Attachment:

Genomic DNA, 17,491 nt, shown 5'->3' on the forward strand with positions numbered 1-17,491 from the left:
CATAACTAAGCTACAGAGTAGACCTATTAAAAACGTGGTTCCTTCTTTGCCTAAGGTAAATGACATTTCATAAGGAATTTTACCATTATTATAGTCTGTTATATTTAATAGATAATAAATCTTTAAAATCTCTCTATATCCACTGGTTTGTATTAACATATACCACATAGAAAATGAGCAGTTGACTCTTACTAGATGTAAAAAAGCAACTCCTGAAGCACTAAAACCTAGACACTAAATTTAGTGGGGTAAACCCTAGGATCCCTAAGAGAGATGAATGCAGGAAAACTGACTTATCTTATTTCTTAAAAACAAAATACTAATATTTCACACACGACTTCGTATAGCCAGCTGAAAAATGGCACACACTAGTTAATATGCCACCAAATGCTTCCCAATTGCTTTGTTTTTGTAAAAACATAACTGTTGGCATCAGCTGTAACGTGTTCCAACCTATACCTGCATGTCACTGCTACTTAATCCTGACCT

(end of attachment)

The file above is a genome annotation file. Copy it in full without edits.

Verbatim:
Genomic DNA, 17,491 nt, shown 5'->3' on the forward strand with positions numbered 1-17,491 from the left:
CATAACTAAGCTACAGAGTAGACCTATTAAAAACGTGGTTCCTTCTTTGCCTAAGGTAAATGACATTTCATAAGGAATTTTACCATTATTATAGTCTGTTATATTTAATAGATAATAAATCTTTAAAATCTCTCTATATCCACTGGTTTGTATTAACATATACCACATAGAAAATGAGCAGTTGACTCTTACTAGATGTAAAAAAGCAACTCCTGAAGCACTAAAACCTAGACACTAAATTTAGTGGGGTAAACCCTAGGATCCCTAAGAGAGATGAATGCAGGAAAACTGACTTATCTTATTTCTTAAAAACAAAATACTAATATTTCACACACGACTTCGTATAGCCAGCTGAAAAATGGCACACACTAGTTAATATGCCACCAAATGCTTCCCAATTGCTTTGTTTTTGTAAAAACATAACTGTTGGCATCAGCTGTAACGTGTTCCAACCTATACCTGCATGTCACTGCTACTTAATCCTGACCT